Anton Pemmer: In a given month, from an export perspective, it tends to vary because of seasons. If we're working on a particular season, or what they call an "order window," there might be anything from 30 to 60,000 units being exported. Just depends on the time of the year.
Adam Zuchetti: Coming back to what you were saying about being Canberra based, that must present some particular logistical challenges as an exporter. What are those particular challenges and how have you really faced them head on?
Anton Pemmer: Well, it's really funny. People think, "Oh, look, if you're in Canberra, you're so far away from the ports and so on." There's certainly advantages of being here as well. If we were in Sydney and we had to ship a pallet to Port Botany for example, or a container or whatever, we would still have domestic freight involved. When we're shipping from Canberra to Sydney, it's actually not a great deal difference in cost between moving something from one side of Sydney to the other, to moving it from Canberra to Sydney. Then, if you offset that against the cost of rent, the flexibility and access to international contacts through the embassies, for us from a product development perspective, working with University of Canberra, or the ANU, it comes very easy on that sort of side of it here.
For us, we haven't seen it as a disadvantage at all, being based here. Also, from a domestic market perspective, it hasn't been an issue because we supply nationally. Even if we were in Sydney, we would have to still ship to every other state. It's a positive for us, and we love the lifestyle down here.
Adam Zuchetti: Very good. So, just to sum up Anton, you've got quite a bit of experience exporting now over the years, and you've covered so many different points, but for any business owner that is actively looking to get into export markets, or they're in a similar position to you where they've identified they're accidentally exporting, and that they want to embrace that to further their growth, what key pieces of advice would you give to them?
Anton Pemmer: Really get to know the country that you want to export to. If you're going to be targeting a particular country, then understand the culture. Understand the food, understand the people, even before you even think that you want to sell them anything. Really get to know what it's about. And if you're going to make the effort to target a particular country and you're going to go there, make sure a simple thing like your business card's in the language of the country that you're visiting, that your price list and catalogues are in the language of the country that you're visiting.
You might think, "Oh, well yeah most people speak English everywhere," but the other effect is yeah, they do speak English, but when you pass across the table your business card, say in Korean for example, and then you pass your catalogue across in Korean, and then your price list is in Australian Dollars, US Dollars, and Korean Won across the table, the reaction that you get from your potential customer is amazing. They will just sit back and go, "These guys are serious," because they're so used to people turning up and assuming that they will know exactly what they're about.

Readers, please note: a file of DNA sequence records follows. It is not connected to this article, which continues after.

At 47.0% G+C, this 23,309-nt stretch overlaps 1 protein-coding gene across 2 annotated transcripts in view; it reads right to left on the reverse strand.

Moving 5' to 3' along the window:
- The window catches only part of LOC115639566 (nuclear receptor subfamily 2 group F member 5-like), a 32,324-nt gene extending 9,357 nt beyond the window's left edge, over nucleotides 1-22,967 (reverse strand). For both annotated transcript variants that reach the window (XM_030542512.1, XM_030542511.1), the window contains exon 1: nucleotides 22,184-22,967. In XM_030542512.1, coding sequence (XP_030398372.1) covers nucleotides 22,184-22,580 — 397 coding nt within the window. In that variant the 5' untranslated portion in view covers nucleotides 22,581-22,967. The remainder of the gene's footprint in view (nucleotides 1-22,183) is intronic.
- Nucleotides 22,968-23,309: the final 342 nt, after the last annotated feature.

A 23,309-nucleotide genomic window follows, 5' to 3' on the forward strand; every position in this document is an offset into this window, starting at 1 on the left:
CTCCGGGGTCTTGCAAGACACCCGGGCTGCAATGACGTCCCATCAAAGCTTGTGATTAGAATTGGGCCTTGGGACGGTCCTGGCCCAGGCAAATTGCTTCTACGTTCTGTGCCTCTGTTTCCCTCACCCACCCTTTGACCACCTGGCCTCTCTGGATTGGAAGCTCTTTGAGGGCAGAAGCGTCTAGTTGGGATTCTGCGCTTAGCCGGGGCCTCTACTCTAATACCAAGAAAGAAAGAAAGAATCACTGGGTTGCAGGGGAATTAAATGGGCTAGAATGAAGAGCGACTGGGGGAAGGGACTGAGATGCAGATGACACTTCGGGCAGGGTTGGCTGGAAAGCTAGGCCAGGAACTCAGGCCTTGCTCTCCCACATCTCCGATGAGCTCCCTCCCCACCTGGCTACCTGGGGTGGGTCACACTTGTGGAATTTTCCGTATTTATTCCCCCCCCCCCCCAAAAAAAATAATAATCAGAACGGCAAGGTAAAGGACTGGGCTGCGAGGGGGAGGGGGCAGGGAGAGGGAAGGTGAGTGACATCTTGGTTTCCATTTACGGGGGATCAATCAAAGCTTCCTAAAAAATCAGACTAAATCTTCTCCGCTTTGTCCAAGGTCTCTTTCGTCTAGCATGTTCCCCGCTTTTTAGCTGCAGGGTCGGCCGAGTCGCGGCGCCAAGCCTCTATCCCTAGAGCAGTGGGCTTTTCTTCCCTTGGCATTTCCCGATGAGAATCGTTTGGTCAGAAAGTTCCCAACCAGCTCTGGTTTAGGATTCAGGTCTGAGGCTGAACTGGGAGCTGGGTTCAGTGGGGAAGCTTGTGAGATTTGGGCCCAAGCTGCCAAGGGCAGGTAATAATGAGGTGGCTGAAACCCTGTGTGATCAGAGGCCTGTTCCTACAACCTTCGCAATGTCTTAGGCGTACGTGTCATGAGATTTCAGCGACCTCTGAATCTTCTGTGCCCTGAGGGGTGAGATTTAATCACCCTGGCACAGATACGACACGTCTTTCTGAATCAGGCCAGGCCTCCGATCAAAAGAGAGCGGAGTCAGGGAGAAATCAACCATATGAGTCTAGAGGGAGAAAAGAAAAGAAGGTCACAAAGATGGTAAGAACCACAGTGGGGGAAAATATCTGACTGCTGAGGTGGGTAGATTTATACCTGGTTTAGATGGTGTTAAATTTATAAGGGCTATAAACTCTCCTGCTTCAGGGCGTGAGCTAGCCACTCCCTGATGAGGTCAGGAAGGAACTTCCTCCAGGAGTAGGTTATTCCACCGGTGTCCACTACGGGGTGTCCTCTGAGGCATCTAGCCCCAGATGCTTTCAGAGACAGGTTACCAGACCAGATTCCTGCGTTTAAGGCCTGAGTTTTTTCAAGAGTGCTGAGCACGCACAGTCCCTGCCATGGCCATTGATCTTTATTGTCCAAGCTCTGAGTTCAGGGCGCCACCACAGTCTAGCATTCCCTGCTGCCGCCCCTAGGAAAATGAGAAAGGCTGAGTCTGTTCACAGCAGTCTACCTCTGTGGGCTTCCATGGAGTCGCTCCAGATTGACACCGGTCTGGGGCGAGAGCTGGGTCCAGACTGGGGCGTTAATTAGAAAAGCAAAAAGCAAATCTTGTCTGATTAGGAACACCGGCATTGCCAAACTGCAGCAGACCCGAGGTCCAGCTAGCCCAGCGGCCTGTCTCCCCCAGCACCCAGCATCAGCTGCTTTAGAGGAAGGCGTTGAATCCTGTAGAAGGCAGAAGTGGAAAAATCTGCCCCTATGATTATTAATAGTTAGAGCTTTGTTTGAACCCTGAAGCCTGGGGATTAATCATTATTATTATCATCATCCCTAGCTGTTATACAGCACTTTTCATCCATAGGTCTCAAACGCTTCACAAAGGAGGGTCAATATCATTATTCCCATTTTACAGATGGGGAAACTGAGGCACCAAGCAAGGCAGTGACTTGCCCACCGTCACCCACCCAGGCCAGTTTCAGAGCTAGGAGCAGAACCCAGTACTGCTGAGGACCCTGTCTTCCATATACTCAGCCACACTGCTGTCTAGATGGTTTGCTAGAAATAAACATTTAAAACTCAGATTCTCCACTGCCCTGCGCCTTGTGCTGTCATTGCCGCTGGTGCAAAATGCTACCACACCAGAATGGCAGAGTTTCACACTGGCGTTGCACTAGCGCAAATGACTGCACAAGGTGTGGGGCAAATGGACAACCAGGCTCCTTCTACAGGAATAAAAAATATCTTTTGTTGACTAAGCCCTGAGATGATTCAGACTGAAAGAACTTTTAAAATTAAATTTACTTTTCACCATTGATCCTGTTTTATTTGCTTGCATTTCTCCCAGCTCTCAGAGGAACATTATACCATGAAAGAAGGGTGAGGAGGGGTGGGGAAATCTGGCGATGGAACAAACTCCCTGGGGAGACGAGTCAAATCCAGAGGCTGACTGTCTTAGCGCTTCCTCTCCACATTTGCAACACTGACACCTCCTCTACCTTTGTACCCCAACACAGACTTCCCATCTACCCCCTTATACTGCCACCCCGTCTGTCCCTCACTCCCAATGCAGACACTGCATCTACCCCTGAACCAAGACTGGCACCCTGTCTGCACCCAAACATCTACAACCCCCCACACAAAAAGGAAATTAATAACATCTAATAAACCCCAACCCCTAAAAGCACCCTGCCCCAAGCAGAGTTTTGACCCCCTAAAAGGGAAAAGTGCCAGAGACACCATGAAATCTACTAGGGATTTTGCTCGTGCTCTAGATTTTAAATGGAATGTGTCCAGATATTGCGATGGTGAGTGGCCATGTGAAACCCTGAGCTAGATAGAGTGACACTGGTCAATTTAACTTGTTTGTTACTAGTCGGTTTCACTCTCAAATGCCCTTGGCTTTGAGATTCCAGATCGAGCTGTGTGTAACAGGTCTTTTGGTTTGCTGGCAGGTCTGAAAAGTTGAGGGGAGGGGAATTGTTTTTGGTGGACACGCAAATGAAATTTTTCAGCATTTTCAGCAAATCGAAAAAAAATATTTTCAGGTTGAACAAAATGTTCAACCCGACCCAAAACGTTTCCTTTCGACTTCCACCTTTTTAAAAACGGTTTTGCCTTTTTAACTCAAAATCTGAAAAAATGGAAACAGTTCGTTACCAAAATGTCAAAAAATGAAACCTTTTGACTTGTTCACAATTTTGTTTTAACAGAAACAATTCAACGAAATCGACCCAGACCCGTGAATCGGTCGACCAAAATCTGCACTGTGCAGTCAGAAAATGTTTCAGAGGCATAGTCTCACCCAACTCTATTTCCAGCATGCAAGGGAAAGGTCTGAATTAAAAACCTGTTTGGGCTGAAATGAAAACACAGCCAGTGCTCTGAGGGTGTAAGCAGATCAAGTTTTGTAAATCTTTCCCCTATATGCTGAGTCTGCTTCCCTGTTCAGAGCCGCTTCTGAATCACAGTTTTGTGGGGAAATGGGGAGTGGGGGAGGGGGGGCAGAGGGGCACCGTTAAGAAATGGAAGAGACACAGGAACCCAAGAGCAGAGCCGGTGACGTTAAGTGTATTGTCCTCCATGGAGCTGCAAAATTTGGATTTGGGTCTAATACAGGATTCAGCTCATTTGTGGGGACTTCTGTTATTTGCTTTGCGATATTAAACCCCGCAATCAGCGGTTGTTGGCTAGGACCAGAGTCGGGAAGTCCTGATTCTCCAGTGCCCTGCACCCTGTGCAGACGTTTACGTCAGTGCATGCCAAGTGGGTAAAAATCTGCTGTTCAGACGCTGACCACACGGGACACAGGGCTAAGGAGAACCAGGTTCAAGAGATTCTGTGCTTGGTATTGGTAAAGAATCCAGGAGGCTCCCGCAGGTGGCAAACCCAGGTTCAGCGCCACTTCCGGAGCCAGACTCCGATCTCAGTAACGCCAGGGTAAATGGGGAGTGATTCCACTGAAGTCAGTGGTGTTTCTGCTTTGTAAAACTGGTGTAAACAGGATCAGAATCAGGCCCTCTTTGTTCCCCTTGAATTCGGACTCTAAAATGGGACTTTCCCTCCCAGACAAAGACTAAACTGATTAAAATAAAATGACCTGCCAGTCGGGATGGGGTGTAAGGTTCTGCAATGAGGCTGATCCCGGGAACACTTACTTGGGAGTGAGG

Taking the time to really familiarise yourself with some of the simple cultural differences in a country, to be able to say hello and goodbye in their language, to be able to say please and thank you. Those couple of things open up far, far more doors than you would ever imagine, and that would probably be the starting advice I would give to anybody who's even considering to export.
Adam Zuchetti: Okay, and what about the finance side of things, and people thinking, "Look, I can't afford to finance export expansion and things like that" or that, "Export funding's going to be prohibitively expensive?" What would you say to them?
Anton Pemmer: Well, I don't find the export funding prohibitively expensive. I actually find it's quite reasonable to do. I think it's because of its flexibility as well, but I think it comes back to what's your average order size? What do you really need? Do you have other financial facilities that if you use that for your export development, or export funding, will that impact on your standard business? If the answer is "possibly" or "maybe" or "yes," then you should really look at the Efic side of things, for the export funding side.
Because that way, you can do it and it has no impact on your existing business, and that's a real key thing. Because a lot of companies have good, strong domestic business, which then underpins their export opportunities.
Adam Zuchetti: All right, brilliant. Thanks so much for speaking with us, Anton. You've given us some great insights.
Anton Pemmer: Absolutely my pleasure, and always happy to talk to anybody who ... I've made enough mistakes in the export to have learned a lot of lessons, so happy to pass it on to anybody.
Adam Zuchetti: All right. Brilliant. Thanks, Anton.
Anton Pemmer: Thanks very much.
- Analysis: Employer/employee divide constraining growth
By Adam Zuchetti
- Helping employees back to work after illness or injury
By Adam Zuchetti
- 7 steps to engaging business leadership
By Adam Zuchetti